Strengthening Pelvic Floor Muscles

For men and women alike, loss of control of your bladder and bowel is horrible. It affects your confidence, how you live and what you do. I’m here to help you with this. Before I start, I wasn’t sure what image to use for this blog so have gone for an esoteric image…


So where is your pelvic floor and what is its job?

Your pelvic floor is a large muscle which extends from your tail bone (coccyx) at the back of your pelvis to your pubic bone at the front of your pelvis. Its job is to control what comes out of your bladder and bowel. This muscle like all other muscles, if ignored or unattended will weaken and will not do what it is designed to do properly i.e. prevent leakage from your bladder and bowel.


This is not good.


It is not ‘one of those things’ that should be accepted. In most cases the problem can be improved or at least prevented from deteriorating, if you know what to do.


This is good.


It can be an uncomfortable subject to discuss because it’s such a personal area of your body. However, this can prevent people from seeking advice until it really is a problem. At this point it can have had a major impact on your confidence, general health and how you live your life.


Adverts for incontinence pants, seem only to reinforce the notion that leaking wee or poo is something to live with. It’s just a matter of containing the leakage, to hide the problem. THIS IS NOT THE SOLUTION.


Strengthening your pelvic floor is.


Hiding the problem will only make the matter worse which over time, can reach a point where there is no way you can hide the problem.



How does your pelvic floor work and how can you make it work better?

Function one:

It has a background function which in effect, is a low effort ‘contraction’ occurring all the time, even when you sleep. This is called a slow twitch contraction.


To improve this function either:

i) Sit with your legs apart so you can feel the pressure of the seat against your pelvic floor. It is easier to lift away from something.


ii) Lie on your back with your knees drawn up towards your chest and your knees apart.


In either position, squeeze your pelvic floor by imaging you’re ‘drawing up’ the muscles between your legs, that you’d tighten to stop yourself from weeing, pooing or passing wind, when you’re not wanting to wee, poo or pass wind.


See how long you can hold the squeeze by counting slowly and then let go. The letting go is as important as the tightening. Letting go needs to be an active and strong muscle action, that you are in complete control of.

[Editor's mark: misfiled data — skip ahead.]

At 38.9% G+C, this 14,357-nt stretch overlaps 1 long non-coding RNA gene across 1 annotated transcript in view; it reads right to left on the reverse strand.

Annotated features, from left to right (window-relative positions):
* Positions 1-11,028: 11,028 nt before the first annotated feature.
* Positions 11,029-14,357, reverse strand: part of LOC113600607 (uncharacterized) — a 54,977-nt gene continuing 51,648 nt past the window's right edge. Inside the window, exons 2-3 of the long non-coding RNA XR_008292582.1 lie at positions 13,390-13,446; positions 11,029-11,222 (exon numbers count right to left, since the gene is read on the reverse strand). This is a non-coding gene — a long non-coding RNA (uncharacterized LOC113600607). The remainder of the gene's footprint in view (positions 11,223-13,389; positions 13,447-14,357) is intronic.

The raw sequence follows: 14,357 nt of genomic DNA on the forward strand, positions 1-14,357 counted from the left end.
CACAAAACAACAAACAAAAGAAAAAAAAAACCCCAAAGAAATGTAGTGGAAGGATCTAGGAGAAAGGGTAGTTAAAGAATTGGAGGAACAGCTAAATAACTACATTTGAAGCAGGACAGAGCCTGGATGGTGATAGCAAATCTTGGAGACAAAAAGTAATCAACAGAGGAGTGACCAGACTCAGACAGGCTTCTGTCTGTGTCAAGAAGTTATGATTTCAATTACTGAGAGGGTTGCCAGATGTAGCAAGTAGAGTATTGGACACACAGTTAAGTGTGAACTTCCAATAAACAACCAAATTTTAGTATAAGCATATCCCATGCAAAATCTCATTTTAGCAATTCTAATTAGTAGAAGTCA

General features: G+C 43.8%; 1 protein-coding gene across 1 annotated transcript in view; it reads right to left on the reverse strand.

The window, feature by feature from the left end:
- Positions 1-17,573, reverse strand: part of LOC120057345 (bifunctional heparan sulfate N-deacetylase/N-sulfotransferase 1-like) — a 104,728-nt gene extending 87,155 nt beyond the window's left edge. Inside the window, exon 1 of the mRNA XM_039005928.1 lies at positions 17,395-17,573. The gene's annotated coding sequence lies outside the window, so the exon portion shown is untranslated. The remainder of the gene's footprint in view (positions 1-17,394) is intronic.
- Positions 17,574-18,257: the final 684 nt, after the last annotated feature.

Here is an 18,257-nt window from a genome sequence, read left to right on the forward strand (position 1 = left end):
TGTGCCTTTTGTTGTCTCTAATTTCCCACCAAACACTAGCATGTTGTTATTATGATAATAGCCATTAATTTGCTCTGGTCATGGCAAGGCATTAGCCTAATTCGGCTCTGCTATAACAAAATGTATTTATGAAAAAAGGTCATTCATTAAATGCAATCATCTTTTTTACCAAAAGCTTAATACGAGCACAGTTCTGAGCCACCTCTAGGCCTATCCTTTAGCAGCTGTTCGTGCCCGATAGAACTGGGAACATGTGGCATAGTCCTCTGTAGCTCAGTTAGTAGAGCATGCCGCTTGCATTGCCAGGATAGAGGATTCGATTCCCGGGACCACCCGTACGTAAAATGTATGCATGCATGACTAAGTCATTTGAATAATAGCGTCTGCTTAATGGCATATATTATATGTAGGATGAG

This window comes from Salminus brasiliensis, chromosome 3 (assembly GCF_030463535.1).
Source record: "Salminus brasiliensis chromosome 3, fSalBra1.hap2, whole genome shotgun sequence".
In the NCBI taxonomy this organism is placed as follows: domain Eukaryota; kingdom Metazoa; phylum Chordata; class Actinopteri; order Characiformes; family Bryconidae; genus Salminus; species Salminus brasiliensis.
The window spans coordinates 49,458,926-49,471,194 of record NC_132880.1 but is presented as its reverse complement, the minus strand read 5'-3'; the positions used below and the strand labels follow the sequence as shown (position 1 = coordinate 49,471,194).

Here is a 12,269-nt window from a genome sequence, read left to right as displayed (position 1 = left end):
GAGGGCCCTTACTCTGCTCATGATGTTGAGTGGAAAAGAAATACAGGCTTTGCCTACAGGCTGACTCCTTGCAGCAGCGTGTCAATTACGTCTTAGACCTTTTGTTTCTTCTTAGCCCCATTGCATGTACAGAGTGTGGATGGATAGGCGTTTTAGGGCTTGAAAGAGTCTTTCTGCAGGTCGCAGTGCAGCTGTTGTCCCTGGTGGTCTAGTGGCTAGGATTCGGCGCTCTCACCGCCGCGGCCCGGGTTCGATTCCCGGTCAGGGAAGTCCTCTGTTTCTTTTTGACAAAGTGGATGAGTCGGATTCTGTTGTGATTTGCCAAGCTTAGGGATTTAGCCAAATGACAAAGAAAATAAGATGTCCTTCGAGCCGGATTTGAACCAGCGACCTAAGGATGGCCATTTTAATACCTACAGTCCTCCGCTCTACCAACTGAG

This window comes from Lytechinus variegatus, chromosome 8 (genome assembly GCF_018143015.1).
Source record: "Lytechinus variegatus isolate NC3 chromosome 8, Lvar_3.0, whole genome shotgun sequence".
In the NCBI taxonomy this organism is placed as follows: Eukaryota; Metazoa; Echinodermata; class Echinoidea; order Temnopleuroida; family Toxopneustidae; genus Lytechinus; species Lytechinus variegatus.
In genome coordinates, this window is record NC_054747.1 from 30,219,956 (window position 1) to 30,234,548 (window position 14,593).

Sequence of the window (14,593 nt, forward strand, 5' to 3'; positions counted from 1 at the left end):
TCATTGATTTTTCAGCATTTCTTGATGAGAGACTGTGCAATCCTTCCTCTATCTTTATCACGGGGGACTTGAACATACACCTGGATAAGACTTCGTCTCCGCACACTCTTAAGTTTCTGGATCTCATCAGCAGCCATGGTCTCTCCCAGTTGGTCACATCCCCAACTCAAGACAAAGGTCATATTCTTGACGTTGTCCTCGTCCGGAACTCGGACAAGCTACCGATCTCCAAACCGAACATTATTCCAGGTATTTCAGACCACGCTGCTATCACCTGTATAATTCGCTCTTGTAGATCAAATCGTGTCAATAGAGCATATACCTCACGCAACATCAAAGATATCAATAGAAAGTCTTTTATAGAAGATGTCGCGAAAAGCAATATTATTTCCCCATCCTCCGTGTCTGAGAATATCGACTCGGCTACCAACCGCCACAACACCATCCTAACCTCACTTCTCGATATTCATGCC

If when you come to let go, you find the muscle has already switched off, start again. Find the number you can count to, where you’re able to actively relax having actively squeezed. This may be only a count of 1 or 2.


It doesn’t matter.


What matters is that you are in control of this muscle, you understand how to squeeze and relax it AND know exactly how much control you have. From here you can more objectively measure your strengthening progress.


Over time, you’re aiming for a slow count to 10. If you can only reach a count of 2 for example, repeatedly squeeze for a count of 2 throughout the day. In time as the muscle strengthens you will increase how long you can hold the squeeze. The aim is for improvement or in slowing the deterioration of leaking wee, poo or wind.



Function two: 

Your pelvic floor contracts more strongly when greater force is placed upon it. For example, when you laugh, sneeze, jump, stand up etc. This is a fast twitch contraction which commonly causes problems.


To improve this function, position yourself in either position as described above. Squeeze strongly for a second and then relax. Remember that letting go needs to be an active and strong muscle action, that you are in complete control of.


Keep repeating a strong squeeze held for a second, then relax, until you reach the point where your control of letting go, is fading. 


Aim in time, for a count of 10. With each squeeze, ensure a strong squeeze is followed by a strong active letting go sensation. 



Tilt your pelvis to bias either your bladder or bowel muscles

Your bladder 

If controlling leaking wee is your priority, lie on your back and tilt your pelvis so your lower back lifts slightly from the floor. This biases the front of your pelvic floor that controls your bladder